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Woody Allen
Photo by Evan Agostini/Invision/AP
Has Allen made his last movie?
FOG IS LIFTING

Woody Allen is finally becoming a pariah

By Adam Epstein

Many have commented on how Woody Allen has so far largely escaped the #MeToo movement, getting a free pass from an industry that has closely guarded the prolific filmmaker’s reputation for decades, despite accusations of child sex-abuse from his adopted daughter and ex-wife.

But now Allen’s reckoning appears to be getting underway. Actor Timothée Chalamet, one of the stars of Allen’s upcoming film A Rainy Day in New York, announced today on Instagram that he will donate his entire salary from the film to charities that support victims of sexual abuse. He follows the lead of Rebecca Hall, who said she regretted acting in the film and will donate her earnings to the “Time’s Up” legal defense fund, and Griffin Newman, who was the first to say he was donating his salary from acting in Allen’s film to charity.

“It was an educational experience for all the wrong reasons,” Newman said in October, of working with Allen. “I learned conclusively that I cannot put my career over my morals again.”

Allen, until recently considered one of the greatest living American directors, was accused in 1992 of molesting his then 7-year-old adopted daughter Dylan Farrow, who has maintained her story since. Though he was never charged with a crime, a judge found that Allen’s behavior toward Farrow was “grossly inappropriate” and that she needed to be protected from him. A Connecticut state’s attorney said he had probable cause to prosecute Allen and had even drawn up an arrest warrant, but claimed he decided not to pursue it to save Farrow from further turmoil. At the time of Farrow’s accusation, Allen was in therapy for his behavior toward her.

In an op-ed for the Los Angeles Times last month, Farrow, now 32, called out actors Kate Winslet, Blake Lively, and Greta Gerwig for voicing exasperation at the allegations against film mogul Harvey Weinstein, but having little to say against Allen, with whom they’ve all worked.

Farrow’s piece seems to have hit home. In the days since, several actors who have worked with Allen, including Gerwig, have stepped forward to say they regret doing so:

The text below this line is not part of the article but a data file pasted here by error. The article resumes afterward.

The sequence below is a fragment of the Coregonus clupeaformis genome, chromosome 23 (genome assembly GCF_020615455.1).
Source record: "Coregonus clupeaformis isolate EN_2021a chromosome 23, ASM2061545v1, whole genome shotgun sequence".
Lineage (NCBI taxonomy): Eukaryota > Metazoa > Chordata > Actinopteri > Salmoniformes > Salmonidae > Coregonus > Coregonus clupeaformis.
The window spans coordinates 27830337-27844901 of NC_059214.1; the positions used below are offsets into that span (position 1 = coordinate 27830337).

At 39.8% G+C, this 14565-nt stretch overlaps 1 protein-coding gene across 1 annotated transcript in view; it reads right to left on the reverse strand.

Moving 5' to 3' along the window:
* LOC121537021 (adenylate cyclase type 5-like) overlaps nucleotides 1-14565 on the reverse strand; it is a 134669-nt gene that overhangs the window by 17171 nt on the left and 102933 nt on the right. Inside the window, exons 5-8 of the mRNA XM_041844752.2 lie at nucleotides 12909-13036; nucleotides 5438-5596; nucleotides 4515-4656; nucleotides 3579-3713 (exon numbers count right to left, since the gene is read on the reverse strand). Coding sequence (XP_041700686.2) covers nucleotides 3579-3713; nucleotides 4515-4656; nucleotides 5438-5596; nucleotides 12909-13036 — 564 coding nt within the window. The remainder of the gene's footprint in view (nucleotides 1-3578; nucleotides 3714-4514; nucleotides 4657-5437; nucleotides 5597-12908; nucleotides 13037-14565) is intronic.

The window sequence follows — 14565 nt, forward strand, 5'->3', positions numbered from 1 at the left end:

• Greta Gerwig, mentioning Farrow’s op-ed: “If I had known then what I know now, I would not have acted in the film. I have not worked for him again, and I will not work for him again.”
  • Mira Sorvino, in an open letter to Farrow in the Huffington Post: “I swallowed the media’s portrayal of your abuse allegations against your father as an outgrowth of a twisted custody battle between Mia Farrow and him, and did not look further into the situation, for which I am terribly sorry.”
  • David Krumholtz, on Twitter: “I deeply regret working with Woody Allen on Wonder Wheel. It’s one of my most heartbreaking mistakes.”
  • Ellen Page, on Facebook a month before Farrow’s op-ed: “I did a Woody Allen movie and it is the biggest regret of my career. I am ashamed I did this.”

Other actors who have never worked with Allen have recently said that the decision was intentional. In response to a tweet that wondered why actors continue to work with Allen, Jessica Chastain replied, “Not everyone.”

Still, Allen has had hundreds of famous collaborators throughout his long career, and most of them have either declined to address the allegations against him, citing what Farrow mocked as the “deliberately created fog” surrounding the situation to avoid talking about it, or outright defended him.

That long list of actors includes Kate Winslet (who has also unapologetically worked with the convicted rapist Roman Polanski), Blake Lively, Alec Baldwin, Cate Blanchett, and Kristen Stewart. Most of them justify their choice by saying some version of the same thing: They all had good experiences with Allen on set, and don’t want to get involved in a complicated family situation.

Allen’s situation has emerged much more slowly than the slew of allegations against other Hollywood figures—and clearly his situation is different from producer Harvey Weinstein’s in several ways. As Vox film critic Alissa Wilkinson detailed, the accusation against Allen, though entirely credible, is still just a single accusation—though an egregious one—while Weinstein and many others who’ve succumbed to the movement have been accused by multiple people.

That’s apparently enough for some of those who’ve worked with Allen to pretend the allegation doesn’t exist. It was also made over 25 years ago, leading some to believe that it’s been dealt with, that the story is over. Allen and his team of lawyers and publicists have exploited these facts, turning them into the “fog” that Farrow attributes Allen’s continued success to.

But the fog is lifting, and Allen won’t be able to escape criticism much longer. Any actor who continues to work with him from this point forward will be faced with relentless questioning. The acclaimed director of Annie Hall and Manhattan, who has made exactly one movie per year for decades, may have made his last one in 2017.